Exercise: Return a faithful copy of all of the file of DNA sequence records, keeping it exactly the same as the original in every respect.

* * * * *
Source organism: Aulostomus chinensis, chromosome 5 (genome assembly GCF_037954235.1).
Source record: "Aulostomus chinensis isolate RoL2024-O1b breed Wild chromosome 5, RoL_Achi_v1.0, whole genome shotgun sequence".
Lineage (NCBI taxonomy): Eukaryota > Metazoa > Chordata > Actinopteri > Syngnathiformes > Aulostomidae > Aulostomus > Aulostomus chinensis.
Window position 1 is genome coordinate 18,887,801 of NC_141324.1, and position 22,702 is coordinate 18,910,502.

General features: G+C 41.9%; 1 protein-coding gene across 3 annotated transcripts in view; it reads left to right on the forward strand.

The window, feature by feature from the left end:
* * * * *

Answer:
Source organism: Aulostomus chinensis, chromosome 5 (genome assembly GCF_037954235.1).
Source record: "Aulostomus chinensis isolate RoL2024-O1b breed Wild chromosome 5, RoL_Achi_v1.0, whole genome shotgun sequence".
Lineage (NCBI taxonomy): Eukaryota > Metazoa > Chordata > Actinopteri > Syngnathiformes > Aulostomidae > Aulostomus > Aulostomus chinensis.
Window position 1 is genome coordinate 18,887,801 of NC_141324.1, and position 22,702 is coordinate 18,910,502.

General features: G+C 41.9%; 1 protein-coding gene across 3 annotated transcripts in view; it reads left to right on the forward strand.

The window, feature by feature from the left end: